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College Graduation and Grad School Decisions

After four or five years in college, graduation seems like the final barrier standing between you and your life, your chance to make a positive impact on the world. As graduation approaches, however, applications to graduate schools and job interviews turn this happy time to one of both anticipation and anxiety. After finishing my grad school applications over winter break and updating them with new honors and awards as they arrived, I received the final decisions regarding my applications yesterday. With these decisions, it seems like a great time to post an update on my life.

Finding My Passion

The most valuable thing that I’ve discovered at Drexel has nothing to do with engineering, but rather having found my passion for reforming the (public) education system. I pursued my degrees in engineering knowing that I would never be a bench engineer, but that I wanted the mindset, mathematical rigor, and scientific background that accompany such an education. Don’t get me wrong though, I love engineering, from phase change materials to DSP to AI to systems and control theory, and more generally from technology to design to sustainability to entrepreneurship.

My passion is designing environments that foster personal growth (i.e., learning). Although I couldn’t articulate it as such at the time, this is what I’ve been doing in Drexel Smart House since shortly after I started college. While there’s more money in big business and more entrepreneurship in tech startups, the biggest impact can be made in the public education system. I want to make an impact.

In fact, I’ve wanted to reform the education system since I was twelve years old, which is when I first read Howard Gardner’s Theory of Multiple Intelligences. Only now do I realize this is actually possible —  requiring a lot of effort, patience, and economic/intellectual understanding to move beyond the traditional — but it’s going to happen and I want to play a part in achieving it.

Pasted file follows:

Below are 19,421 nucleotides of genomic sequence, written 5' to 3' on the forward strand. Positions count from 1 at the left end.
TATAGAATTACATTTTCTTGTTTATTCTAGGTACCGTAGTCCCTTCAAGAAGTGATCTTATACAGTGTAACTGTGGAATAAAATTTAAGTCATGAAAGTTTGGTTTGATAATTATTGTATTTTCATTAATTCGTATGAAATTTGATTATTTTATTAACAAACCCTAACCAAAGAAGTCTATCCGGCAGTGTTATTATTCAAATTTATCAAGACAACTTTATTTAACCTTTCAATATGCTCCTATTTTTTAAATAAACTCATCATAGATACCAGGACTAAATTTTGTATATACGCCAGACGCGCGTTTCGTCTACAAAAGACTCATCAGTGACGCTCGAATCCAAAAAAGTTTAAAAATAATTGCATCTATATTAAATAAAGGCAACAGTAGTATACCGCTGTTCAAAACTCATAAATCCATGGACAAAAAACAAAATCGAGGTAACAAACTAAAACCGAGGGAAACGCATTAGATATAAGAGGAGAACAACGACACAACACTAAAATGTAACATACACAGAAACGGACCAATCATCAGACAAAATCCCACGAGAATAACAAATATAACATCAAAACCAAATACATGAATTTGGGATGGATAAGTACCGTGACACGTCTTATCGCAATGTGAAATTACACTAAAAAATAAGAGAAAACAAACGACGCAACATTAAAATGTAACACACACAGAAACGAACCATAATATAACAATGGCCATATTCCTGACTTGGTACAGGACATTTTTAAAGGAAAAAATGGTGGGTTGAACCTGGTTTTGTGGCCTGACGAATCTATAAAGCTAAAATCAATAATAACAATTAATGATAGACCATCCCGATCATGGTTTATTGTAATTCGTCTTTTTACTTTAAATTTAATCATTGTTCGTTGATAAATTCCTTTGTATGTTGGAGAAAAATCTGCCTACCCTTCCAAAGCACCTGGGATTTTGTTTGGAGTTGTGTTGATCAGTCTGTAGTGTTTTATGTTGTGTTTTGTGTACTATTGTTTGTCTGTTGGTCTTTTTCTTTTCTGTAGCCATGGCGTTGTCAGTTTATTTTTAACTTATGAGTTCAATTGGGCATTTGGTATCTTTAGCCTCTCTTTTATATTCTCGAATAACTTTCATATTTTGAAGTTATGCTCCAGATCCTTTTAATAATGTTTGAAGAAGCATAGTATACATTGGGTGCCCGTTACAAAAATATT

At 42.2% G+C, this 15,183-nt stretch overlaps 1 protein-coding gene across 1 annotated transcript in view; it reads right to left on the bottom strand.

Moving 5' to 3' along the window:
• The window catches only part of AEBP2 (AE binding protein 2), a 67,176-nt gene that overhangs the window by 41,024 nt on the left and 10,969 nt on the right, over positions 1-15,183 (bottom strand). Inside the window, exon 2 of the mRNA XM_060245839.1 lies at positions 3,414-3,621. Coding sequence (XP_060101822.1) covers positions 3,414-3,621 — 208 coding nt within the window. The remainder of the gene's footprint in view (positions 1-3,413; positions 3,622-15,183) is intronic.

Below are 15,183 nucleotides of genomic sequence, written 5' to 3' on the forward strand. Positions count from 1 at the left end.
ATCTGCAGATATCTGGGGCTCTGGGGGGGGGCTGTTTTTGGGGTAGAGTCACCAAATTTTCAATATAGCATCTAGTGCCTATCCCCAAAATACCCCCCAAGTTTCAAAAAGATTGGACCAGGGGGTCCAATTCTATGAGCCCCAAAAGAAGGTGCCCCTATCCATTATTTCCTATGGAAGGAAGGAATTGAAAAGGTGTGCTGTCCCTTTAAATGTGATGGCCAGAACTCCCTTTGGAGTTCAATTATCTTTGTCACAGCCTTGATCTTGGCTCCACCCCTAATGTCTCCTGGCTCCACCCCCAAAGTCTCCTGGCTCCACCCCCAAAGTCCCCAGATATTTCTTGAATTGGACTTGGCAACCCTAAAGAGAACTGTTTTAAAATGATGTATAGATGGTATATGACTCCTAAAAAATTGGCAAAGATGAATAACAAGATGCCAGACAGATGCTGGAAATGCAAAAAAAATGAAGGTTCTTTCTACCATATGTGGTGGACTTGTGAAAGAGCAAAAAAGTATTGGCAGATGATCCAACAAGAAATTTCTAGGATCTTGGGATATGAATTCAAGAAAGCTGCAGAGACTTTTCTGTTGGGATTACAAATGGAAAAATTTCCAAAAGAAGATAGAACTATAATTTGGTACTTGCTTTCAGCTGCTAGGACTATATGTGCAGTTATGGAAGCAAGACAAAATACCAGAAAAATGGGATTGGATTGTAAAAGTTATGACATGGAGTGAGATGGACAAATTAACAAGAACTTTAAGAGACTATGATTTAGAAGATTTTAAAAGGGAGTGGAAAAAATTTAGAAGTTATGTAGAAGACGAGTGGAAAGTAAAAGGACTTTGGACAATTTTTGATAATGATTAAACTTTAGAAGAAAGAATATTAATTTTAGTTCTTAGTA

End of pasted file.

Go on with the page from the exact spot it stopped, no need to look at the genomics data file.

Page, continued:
Graduate School Applications

Applications? Well, not really. Just one. After completing two engineering degrees, I have found my passion for educational reform. I applied to the Learning Sciences PhD program at Northwestern, the first doctoral program of its kind and home to several excellent research centers and distinguished scholars in the field. Yesterday, I learned that I was not admitted to this prestigious university.

Why Northwestern? Why did I only apply to one program?

I was exploring computer science programs in the Chicago area, when I stumbled upon Northwestern’s Learning Science program and its Computer Science collaboration. Prior to this, I wasn’t aware this field existed, assuming that most developments occurred from the actions of independent thinkers and political players. From the program’s interdisciplinary themes to its pedagogy, I knew this was the program for me. Just to be sure, I checked similar programs at other universities in the area, and they were all much more traditional. From my experiences in the Drexel Smart House, and having casually read some of the work of Russell Ackoff, Sir Ken Robinson, Howard Gardner, and other popular scholars who call for a more radical reform, I knew that I wanted a program that would allow me to explore untraditional modes of learning from a systems vantage.